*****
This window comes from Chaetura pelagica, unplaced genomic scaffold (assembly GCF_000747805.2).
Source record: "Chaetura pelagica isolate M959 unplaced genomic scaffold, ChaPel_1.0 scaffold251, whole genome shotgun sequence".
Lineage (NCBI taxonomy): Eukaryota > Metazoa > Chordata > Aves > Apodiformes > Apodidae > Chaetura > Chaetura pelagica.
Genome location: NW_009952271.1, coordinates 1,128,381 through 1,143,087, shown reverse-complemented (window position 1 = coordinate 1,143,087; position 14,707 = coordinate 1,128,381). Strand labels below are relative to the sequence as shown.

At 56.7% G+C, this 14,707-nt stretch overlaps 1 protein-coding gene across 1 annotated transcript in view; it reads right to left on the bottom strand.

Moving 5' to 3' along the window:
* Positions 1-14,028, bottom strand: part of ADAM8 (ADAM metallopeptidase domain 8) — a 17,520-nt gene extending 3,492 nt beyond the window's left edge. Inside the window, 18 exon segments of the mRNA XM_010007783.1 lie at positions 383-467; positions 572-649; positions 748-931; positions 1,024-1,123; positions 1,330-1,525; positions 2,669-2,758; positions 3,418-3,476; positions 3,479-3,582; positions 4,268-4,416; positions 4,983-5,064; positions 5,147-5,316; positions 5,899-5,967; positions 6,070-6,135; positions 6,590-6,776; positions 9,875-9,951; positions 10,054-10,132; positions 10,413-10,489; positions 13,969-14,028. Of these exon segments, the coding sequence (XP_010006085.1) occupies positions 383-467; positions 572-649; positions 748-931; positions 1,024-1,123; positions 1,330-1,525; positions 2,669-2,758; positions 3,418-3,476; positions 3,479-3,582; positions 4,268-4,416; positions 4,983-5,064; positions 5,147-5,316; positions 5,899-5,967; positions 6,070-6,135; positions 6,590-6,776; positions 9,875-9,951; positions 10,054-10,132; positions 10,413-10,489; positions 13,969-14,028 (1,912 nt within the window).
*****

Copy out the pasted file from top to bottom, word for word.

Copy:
This window comes from Chaetura pelagica, unplaced genomic scaffold (assembly GCF_000747805.2).
Source record: "Chaetura pelagica isolate M959 unplaced genomic scaffold, ChaPel_1.0 scaffold251, whole genome shotgun sequence".
Lineage (NCBI taxonomy): Eukaryota > Metazoa > Chordata > Aves > Apodiformes > Apodidae > Chaetura > Chaetura pelagica.
Genome location: NW_009952271.1, coordinates 1,128,381 through 1,143,087, shown reverse-complemented (window position 1 = coordinate 1,143,087; position 14,707 = coordinate 1,128,381). Strand labels below are relative to the sequence as shown.

At 56.7% G+C, this 14,707-nt stretch overlaps 1 protein-coding gene across 1 annotated transcript in view; it reads right to left on the bottom strand.

Moving 5' to 3' along the window:
* Positions 1-14,028, bottom strand: part of ADAM8 (ADAM metallopeptidase domain 8) — a 17,520-nt gene extending 3,492 nt beyond the window's left edge. Inside the window, 18 exon segments of the mRNA XM_010007783.1 lie at positions 383-467; positions 572-649; positions 748-931; positions 1,024-1,123; positions 1,330-1,525; positions 2,669-2,758; positions 3,418-3,476; positions 3,479-3,582; positions 4,268-4,416; positions 4,983-5,064; positions 5,147-5,316; positions 5,899-5,967; positions 6,070-6,135; positions 6,590-6,776; positions 9,875-9,951; positions 10,054-10,132; positions 10,413-10,489; positions 13,969-14,028. Of these exon segments, the coding sequence (XP_010006085.1) occupies positions 383-467; positions 572-649; positions 748-931; positions 1,024-1,123; positions 1,330-1,525; positions 2,669-2,758; positions 3,418-3,476; positions 3,479-3,582; positions 4,268-4,416; positions 4,983-5,064; positions 5,147-5,316; positions 5,899-5,967; positions 6,070-6,135; positions 6,590-6,776; positions 9,875-9,951; positions 10,054-10,132; positions 10,413-10,489; positions 13,969-14,028 (1,912 nt within the window).